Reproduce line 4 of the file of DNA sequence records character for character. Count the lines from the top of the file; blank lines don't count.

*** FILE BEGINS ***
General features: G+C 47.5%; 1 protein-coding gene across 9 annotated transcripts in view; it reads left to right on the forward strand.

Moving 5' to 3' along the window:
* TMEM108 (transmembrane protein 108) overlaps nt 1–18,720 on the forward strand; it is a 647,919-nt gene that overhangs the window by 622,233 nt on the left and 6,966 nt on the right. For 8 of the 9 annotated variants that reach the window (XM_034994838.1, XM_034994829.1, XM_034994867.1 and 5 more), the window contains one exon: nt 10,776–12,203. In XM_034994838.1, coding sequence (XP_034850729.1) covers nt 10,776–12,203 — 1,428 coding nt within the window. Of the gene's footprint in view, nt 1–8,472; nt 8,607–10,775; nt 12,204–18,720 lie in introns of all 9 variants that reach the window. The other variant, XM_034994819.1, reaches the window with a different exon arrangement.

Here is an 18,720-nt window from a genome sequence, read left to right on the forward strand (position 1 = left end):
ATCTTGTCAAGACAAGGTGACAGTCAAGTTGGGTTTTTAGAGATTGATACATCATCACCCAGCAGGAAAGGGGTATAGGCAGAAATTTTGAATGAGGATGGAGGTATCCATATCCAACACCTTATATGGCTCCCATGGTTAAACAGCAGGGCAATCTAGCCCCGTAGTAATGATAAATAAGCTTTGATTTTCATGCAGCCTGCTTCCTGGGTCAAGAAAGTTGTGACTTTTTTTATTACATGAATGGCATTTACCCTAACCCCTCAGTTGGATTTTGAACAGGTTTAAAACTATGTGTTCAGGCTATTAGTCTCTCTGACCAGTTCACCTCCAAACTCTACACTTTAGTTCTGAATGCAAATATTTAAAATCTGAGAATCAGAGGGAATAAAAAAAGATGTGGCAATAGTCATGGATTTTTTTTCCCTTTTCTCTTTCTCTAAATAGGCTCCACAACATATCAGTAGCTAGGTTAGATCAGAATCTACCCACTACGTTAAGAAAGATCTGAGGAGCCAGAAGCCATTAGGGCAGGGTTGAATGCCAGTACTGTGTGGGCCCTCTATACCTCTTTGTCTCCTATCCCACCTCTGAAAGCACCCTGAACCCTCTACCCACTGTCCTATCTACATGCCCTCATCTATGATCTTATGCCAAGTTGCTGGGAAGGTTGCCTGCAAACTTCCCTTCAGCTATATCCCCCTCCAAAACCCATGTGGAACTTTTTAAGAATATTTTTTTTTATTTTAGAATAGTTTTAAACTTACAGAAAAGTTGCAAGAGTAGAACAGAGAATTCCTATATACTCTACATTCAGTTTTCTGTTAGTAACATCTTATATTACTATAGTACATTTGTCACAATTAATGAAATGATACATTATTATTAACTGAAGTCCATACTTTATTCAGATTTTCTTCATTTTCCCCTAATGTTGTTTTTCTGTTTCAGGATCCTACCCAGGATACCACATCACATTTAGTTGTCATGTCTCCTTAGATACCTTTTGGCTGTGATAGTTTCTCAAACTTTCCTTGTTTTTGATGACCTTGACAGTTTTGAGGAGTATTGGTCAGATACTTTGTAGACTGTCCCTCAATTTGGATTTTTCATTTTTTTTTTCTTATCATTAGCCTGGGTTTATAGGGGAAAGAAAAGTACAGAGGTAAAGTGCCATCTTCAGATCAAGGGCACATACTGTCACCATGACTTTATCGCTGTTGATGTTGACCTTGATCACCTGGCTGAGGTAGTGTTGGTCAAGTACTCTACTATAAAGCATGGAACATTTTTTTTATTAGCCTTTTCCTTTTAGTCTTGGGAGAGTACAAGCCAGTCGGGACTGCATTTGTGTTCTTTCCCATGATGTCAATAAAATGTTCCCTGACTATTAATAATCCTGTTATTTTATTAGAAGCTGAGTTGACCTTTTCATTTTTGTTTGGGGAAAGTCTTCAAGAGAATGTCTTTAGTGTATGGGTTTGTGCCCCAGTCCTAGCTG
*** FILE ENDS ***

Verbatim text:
Here is an 18,720-nt window from a genome sequence, read left to right on the forward strand (position 1 = left end):